OK, so I guess he's technically not my "baby" anymore. Judging by his full-blown tantrums, insatiable appetite and the current "18-month-old sleep regression" we've entered, I've got a toddler on my hands.

Another fun thing he's been doing for the last month and a half? Oh you know, just shoving his chunky thighs through his crib slat EVERY chance he gets. Yeah, we're not talking about "oh, he accidentally rolled over in his deep sleep and got tangled," no, we're dealing with a "purposely shoving his leg through there and then wailing when, SURPRISE, his sweet toddler thunder thighs won't come back out." 

Sigh. I think this boy is going to give me grey hair. 

You'll be even more amused to know that crib slats are not the only things he tries to stick his body parts through. He also does is with the kitchen chairs backs and his arms, floor vents and his fingers and the occasional head-through-the-porch railing. Yeah, is there a milestone for sticking his limbs in inappropriate places? Because check and check, we've totally surpassed that bad boy.

And then a little over a week ago, Braeburn jammed his leg REAL good. So good that I couldn't get it out. And when I tried to, he cried and writhed in pain. And I panicked. Every other time this happened my husband was home. He would pry the slats apart and I'd slide Brae's leg out. But now, this particular morning, I was home alone. I was by myself with Braeburn screaming, reaching up for me, wanting me to stop his pain and I had no idea how to. 

Thousands of things ran through my mind, from getting a hand saw to just breaking the damn thing with a hammer. But I worried about the impact those would have on his little knee. Chubby Vegan Dad was a good 30 minutes away and I couldn't wait that long. So I did it. 

I called the fire department. Yep. I was that mom. 

And sure enough, three burly dudes show up at my door, in their big ole' truck and gear. I've got giant raccoon eyes from bawling and apologize OVER AND OVER to them. (Why do the stupidest things happen to me?) They reassure me about a jillion times and ask me for some dish soap. They were able to grease up Braeburns leg, and each one pulled on a slat while the third lefted him up and out of it. It took about three minutes total and I felt like a moron.

They were kind enough to inform me that he had really jammed it in there, this wasn't the only call like these that they've gotten and one of them was even going through this with his baby at home.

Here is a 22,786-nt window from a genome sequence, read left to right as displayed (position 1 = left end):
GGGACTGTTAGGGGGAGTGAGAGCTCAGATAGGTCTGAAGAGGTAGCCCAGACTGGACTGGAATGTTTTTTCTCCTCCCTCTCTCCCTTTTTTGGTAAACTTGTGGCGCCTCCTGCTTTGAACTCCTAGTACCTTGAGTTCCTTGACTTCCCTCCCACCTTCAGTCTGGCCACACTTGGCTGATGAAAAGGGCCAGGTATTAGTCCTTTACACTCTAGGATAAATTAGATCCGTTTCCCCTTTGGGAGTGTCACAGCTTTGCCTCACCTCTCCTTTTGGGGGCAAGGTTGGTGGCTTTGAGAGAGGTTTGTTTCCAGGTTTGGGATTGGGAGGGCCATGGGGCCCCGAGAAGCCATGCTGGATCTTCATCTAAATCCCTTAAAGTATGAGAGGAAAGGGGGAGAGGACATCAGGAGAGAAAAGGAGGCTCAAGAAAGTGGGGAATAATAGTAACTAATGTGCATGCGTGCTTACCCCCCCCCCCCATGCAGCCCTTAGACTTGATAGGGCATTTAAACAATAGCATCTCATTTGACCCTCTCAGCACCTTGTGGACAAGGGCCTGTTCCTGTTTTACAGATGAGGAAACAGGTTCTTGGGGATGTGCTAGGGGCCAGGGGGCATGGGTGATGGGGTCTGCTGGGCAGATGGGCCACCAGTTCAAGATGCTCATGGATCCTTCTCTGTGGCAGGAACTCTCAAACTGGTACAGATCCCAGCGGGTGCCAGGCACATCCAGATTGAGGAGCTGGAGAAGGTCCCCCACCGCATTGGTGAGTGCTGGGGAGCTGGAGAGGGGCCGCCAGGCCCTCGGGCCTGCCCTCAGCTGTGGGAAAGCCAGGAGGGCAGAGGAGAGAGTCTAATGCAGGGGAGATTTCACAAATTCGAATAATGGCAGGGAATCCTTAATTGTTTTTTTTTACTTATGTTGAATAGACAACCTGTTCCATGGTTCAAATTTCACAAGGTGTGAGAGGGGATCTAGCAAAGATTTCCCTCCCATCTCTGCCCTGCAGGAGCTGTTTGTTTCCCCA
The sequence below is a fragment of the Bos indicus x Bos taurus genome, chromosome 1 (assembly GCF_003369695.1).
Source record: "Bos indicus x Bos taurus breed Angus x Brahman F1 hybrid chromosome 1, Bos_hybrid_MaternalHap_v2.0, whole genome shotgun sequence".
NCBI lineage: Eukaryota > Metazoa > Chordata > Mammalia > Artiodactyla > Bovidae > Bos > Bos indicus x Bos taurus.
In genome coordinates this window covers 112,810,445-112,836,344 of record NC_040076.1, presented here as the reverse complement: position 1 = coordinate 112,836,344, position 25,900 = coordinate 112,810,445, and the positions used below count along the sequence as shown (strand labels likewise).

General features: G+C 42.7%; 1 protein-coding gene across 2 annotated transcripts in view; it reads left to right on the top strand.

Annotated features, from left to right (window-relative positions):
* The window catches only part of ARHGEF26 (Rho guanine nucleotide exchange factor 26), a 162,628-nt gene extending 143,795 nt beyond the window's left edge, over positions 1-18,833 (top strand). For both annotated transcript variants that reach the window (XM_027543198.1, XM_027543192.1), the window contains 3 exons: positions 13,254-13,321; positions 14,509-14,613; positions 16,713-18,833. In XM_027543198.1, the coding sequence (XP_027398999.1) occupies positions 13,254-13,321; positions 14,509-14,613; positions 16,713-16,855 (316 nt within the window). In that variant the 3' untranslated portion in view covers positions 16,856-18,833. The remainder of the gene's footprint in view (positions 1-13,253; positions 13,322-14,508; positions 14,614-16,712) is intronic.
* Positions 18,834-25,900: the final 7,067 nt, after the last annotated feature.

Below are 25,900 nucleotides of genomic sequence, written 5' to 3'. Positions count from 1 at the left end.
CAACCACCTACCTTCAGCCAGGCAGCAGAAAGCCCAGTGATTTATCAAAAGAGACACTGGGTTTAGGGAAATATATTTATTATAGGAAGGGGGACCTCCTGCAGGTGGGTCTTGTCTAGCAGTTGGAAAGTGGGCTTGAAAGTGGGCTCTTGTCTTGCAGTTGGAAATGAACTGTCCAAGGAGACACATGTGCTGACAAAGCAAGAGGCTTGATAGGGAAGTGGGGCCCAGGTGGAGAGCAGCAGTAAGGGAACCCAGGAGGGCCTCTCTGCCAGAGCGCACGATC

His advice? Keep a block of wood nearby that can fit in between the slats and help "separate them" so I can get his leg out if I'm home alone. Bless these men. Seriously, bless them. For three seconds I didn't feel like the worst mother in the world. And Braeburn got a plastic fire hat out of the deal, so that's a win.

This was the last straw. After the embarrassment of having to call the fire department and weeks of waking to a pain-addled, leg-jammed-all-the-way-to-his-hip, screaming-bloody-murder little boy at two or three in the morning, I did what any overly protective and sleep-deprived mother would do: I googled "how in the hell do I stop my baby from getting leg stuck in his crib slat."

We tried your run-of-the-mill breathable bumper - no such luck (and I'm not starting a bumper war here, so please don't incite one). He simply put his leg over the bumper, shoved it down and jammed it up a bit higher. We tried readjusting it so he couldn't force it down, he just tried to hit a ride on the bumper and climb out of the crib. Yeah. Super fun. 

Eventually, we surrendered ourselves to the idea that we'd just have to put him in a toddler bed, although, I was more worried about all the other stuff he could get into that way and the lack of sleep he'd be getting because this boy is not ready for a toddler bed. We started Braeburn-proofing everything, which, is almost an impossible feat for this curious little boy.

And then, I came across a few reviews for Go Mama Go Designs Wonder Bumpers. These bumpers zip on each crib slat individually and have a layer of foam with cloth surrounding it. You can buy them in a 2, 24 or 38 packs.So there's still a small space between each slat (helping them be breathable and so you can still see in), but not enough that babies can jam limbs through them. They're super soft and I imagine it probably feels better to bash your head on these than the bare crib slats, so bonus points for that. 

Plus, we put the zippers on the outside and at the bottom, so Braeburn hasn't been able to take them apart or get his little hands on them! 

And they're long, so they can't use them to hitch up on and get out the crib. Seriously, they've solved like every problem we've run into. 

Let me tell you parents, these babies worked. I mean really, really worked.  (And side note, this is not a product I was asked to review. This is something I found doing my own googling and absolutely LOVE). 

There's one downside to them, they are not the cheapest things in the entire world. We purchasaed a 38-pack on Amazon for $120, which I get it, probably sounds pretty extreme for "bumpers." 

But please trust me on this, they have been a lifesaver. An absolute lifesaver. Our little boy no longer wakes angry in the night because he can't free his leg. In fact, the most he's been able to get his leg through is just to the ankle. And that was when he was really, really trying to force it in there. 

They're soft, they're cute and are worth every.last.penny. It is the one thing I have now recommended to my parent friends. I don't have a tiny newborn of course, so while the company promotes this as a "safe alternative" to bumpers for newborns and what not, I can't validate that statement. However, I would certainly talk about it with our child's doctor if we had another baby, because it seems like a viable option. But once your out of the SIDS risk and you don't want tangled limbs or bumps and bruises because of those hard slats, Go Mama Go Designs Wonder Bumpers ARE THE ANSWER.

You also may like: